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I got a job in support but not computers

Discussion in 'Employment & Jobs' started by Professor-Falken, Jan 5, 2008.

  1. Professor-Falken

    Professor-Falken Kilobyte Poster

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    I got this job at a helpdesk but it is supporting the Sprint telephone company, not IT related except troubleshooting maybe some modem issues. The company tells me that a role in support for computer desktops and laptops might become available in the future. I am worried that I wont get the experience I need for the future alot of the jobs in the U.S. especially in Miami, Fl require experience do you have any advice so that I
    dont lose time in gaining experience. Or any advice in general. I appreciate it thanks.


    Professor Falken
     
    Certifications: Comptia A+
    WIP: Comptia Network +
  2. greenbrucelee
    Highly Decorated Member Award

    greenbrucelee Zettabyte Poster

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    you are getting experience by answering the telephone and advising customers. Even though it is not IT related and even if the IT support job does not come up, when one comes up in the future you will be able to put on your resume/CV that you have great skills in providing support and advice over the telephone.

    Don't leave for a while even if the IT job doesn't happen because lots of jobs (unless small contract}can make you look like a bad employee.

    Once you have enough experience on the phone then start looking again.
     
    Certifications: A+, N+, MCDST, Security+, 70-270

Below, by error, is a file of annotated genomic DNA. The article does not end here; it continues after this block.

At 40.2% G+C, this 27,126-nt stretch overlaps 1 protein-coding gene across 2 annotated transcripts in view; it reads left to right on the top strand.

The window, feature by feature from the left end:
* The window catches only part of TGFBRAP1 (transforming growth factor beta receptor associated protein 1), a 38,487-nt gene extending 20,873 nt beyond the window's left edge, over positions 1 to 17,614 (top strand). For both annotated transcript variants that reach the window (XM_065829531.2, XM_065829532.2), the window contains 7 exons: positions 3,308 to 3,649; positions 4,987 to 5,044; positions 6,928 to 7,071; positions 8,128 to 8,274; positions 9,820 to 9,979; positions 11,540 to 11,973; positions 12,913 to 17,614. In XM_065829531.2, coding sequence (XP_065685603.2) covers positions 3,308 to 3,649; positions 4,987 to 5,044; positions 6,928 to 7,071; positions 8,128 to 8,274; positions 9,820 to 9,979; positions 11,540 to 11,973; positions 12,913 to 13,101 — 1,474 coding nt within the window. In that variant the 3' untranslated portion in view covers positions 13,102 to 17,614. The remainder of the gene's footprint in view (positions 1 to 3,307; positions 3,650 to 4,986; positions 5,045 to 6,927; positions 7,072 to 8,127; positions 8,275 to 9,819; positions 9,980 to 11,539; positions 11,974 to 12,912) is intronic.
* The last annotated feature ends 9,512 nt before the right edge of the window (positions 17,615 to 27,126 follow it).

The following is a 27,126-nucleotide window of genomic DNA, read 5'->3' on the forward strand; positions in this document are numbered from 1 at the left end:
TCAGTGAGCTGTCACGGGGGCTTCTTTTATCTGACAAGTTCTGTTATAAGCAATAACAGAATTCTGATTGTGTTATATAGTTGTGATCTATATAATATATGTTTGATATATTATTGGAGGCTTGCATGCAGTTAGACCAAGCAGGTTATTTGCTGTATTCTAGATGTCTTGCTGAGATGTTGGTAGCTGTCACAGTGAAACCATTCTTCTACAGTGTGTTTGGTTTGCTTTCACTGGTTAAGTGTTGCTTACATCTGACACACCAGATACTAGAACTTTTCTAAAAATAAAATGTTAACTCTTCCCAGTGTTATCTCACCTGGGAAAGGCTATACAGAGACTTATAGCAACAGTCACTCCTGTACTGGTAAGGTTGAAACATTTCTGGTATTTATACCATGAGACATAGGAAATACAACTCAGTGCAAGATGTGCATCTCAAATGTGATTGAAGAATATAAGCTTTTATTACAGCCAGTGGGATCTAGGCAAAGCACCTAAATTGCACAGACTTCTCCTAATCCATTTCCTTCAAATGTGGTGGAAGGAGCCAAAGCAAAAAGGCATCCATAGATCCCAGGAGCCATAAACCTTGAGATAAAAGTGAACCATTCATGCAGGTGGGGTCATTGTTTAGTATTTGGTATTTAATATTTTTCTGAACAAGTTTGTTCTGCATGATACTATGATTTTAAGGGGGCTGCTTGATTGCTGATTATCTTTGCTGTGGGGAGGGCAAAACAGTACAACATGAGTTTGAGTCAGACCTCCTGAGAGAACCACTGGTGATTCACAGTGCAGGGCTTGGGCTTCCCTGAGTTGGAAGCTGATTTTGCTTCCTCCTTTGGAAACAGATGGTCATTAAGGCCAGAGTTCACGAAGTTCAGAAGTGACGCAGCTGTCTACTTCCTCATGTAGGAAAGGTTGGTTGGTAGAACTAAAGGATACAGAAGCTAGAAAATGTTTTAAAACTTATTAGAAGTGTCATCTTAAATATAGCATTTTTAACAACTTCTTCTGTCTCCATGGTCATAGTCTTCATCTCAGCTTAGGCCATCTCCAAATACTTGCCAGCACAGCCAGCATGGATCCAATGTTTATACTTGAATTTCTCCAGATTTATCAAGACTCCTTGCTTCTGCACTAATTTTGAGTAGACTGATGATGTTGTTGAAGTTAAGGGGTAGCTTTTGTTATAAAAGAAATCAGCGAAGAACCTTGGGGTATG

WIP: 70-620 or 70-680?
  3. Alex Wright

    Alex Wright Megabyte Poster

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    Professor-Falkon,

    Stick with the job for now as even though it's not IT related, you're still working in a support environment which requires excellent customer service skills (very important in the IT field, especially on a service desk). Gaps in employment on CVs don't make good reading to potential employers. Get the N+ finished as soon possible and follow that up with the MCDST. These two certs along with your A+ will teach you the fundamentals of computer hardware, networking, and troubleshooting in a W2K and XP environment.

    If you have doubts about whether or not the IT job within your company is likely to come up any time soon, and you don't feel your skill-set is sufficient to succeed in the position, then why not start applying for entry-level jobs now? Remember, entry-level jobs are just that, entry-level; and experience is not a prerequisite. All that you need to show is determination and that you have an aptitude for learning.

    Hope that helps, best of luck. :thumbleft

    - Alex
     
    Certifications: 70-680 Configuring Windows 7
    WIP: 70-642
  4. BosonMichael
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    BosonMichael Yottabyte Poster

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    Support is support... it'll give you an advantage over those who don't have any support experience.

    Don't stay there on the hopes of another job coming up in the future... keep looking. If you find something IT-related before an IT job comes open at Sprint, take it. :) Otherwise, keep doin' what you're doin'.